• An idealised cognitive model of ‘the colour of skin’ shared across these languages.
  • A link between the colour terms and the ‘skin’ prototype is intact.
  • The sociovisual ideology embedded in the ‘hautfarben’ concept is powerful.
  • Traces the origin of the skin-based colour concept to language socialisation.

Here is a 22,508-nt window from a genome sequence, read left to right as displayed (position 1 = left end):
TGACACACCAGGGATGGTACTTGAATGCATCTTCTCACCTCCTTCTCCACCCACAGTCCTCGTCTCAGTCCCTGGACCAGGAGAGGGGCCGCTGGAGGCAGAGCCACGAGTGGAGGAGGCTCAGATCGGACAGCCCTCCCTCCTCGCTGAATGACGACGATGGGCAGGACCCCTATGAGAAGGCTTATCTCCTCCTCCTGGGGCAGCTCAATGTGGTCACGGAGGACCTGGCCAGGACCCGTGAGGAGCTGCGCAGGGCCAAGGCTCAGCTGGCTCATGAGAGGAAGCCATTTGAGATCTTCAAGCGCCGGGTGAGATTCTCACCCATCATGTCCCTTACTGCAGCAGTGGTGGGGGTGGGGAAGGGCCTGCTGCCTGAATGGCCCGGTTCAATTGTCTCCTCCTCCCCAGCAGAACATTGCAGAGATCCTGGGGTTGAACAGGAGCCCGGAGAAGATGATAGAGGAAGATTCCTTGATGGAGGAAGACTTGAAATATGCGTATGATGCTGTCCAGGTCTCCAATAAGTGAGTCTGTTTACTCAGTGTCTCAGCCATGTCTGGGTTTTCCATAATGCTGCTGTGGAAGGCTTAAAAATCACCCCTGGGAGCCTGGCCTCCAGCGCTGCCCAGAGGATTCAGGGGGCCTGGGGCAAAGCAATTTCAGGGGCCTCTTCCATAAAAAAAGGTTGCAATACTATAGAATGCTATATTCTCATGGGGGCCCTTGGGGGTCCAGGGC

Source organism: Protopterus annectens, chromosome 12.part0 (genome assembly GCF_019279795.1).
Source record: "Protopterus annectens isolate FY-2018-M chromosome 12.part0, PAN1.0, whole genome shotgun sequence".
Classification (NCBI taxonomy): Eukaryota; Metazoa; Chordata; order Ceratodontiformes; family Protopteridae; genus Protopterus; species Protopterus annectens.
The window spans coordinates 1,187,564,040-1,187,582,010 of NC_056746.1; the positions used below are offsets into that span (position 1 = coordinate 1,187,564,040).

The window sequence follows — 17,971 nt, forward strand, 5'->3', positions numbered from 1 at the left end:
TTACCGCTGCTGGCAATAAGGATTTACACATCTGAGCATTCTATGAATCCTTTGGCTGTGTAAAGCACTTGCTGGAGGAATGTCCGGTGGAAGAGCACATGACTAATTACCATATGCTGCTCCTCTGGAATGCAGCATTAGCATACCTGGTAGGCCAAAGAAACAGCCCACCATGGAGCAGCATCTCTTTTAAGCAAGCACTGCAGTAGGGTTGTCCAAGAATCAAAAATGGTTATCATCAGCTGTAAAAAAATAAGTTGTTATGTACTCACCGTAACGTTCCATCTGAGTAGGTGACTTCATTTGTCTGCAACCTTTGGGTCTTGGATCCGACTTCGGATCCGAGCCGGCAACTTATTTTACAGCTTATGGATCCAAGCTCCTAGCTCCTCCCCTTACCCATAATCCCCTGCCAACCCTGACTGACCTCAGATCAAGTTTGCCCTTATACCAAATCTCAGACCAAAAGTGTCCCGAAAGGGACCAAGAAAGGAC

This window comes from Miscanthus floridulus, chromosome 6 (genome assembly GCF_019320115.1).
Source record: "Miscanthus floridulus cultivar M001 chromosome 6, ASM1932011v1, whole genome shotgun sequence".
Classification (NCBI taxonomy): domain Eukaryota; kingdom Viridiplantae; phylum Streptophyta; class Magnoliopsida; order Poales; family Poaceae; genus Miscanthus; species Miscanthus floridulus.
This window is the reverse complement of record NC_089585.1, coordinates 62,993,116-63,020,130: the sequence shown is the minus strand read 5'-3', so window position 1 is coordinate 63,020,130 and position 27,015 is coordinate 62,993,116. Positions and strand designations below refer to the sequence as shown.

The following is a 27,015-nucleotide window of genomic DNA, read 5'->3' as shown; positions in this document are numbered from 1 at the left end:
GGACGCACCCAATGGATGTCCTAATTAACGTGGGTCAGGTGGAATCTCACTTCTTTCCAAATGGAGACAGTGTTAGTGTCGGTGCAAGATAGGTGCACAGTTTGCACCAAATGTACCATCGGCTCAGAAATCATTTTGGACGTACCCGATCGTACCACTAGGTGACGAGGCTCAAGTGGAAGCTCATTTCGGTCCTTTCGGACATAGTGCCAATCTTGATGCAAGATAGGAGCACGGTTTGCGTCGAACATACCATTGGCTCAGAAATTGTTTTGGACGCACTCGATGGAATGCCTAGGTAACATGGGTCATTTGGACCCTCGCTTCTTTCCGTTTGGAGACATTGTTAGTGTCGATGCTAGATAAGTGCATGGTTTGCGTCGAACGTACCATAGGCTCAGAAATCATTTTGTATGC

This study explores the cultural semantics of colour words in the four urban, European communities of Munich, Berne, Aarhus, and Reykjavik, focussing on hautfarben (German), hutfarb (Bernese Swiss German), hudfarvet (Danish), and húðlitur (Icelandic), all of which can be translated as ‘skin coloured’. Unlike in English, where skin coloured has fallen out of use due to its racist semantic profile, these words are still widely present within the four communities. Using evidence from a referential colour naming task and semi-structured interviews, our study seeks to reveal the linguistic worldviews and idealised cognitive models embedded in skin-based colour concepts in contemporary German and Scandinavian languages. Arguing that colour concepts are linguistic constructs through which speakers have learned to pay attention to their visual worlds, we trace the origin of the skin-based colour concept to language socialisation. Our study suggests that children’s use of crayons in pre-schools, homes, and kindergartens have a formative impact on the acquisition of colour concepts in general, and in particular, in acquiring a skin-based colour concept. Apart from ‘crayon socialisation’ and children’s drawing practices, our study points to one other salient aspect of meaning associated with the skin-based colour concept, namely socio-political discourses of multiculturalism, political correctness and racism. Some speakers find it ‘natural’ to use a skin-based colour concept while others find it ‘racist’. Yet regardless of an individual speaker’s views on the matter, they all appear to recognise the specific folk model of race, encoded in hautfarbenhutfarbhudfarvet and húðlitur. In addition, based on the disagreement among speakers, we do find some evidence that discursive changes in German and Scandinavian languages could lead to similar changes as the ones which have taken place in English (i.e. the replacement of skin coloured with peach or a similar construct). Skin-based colours in Germanic languages also offer new perspectives on visual semantics, the social origins of colour, and on the interface of language, sociality and colour.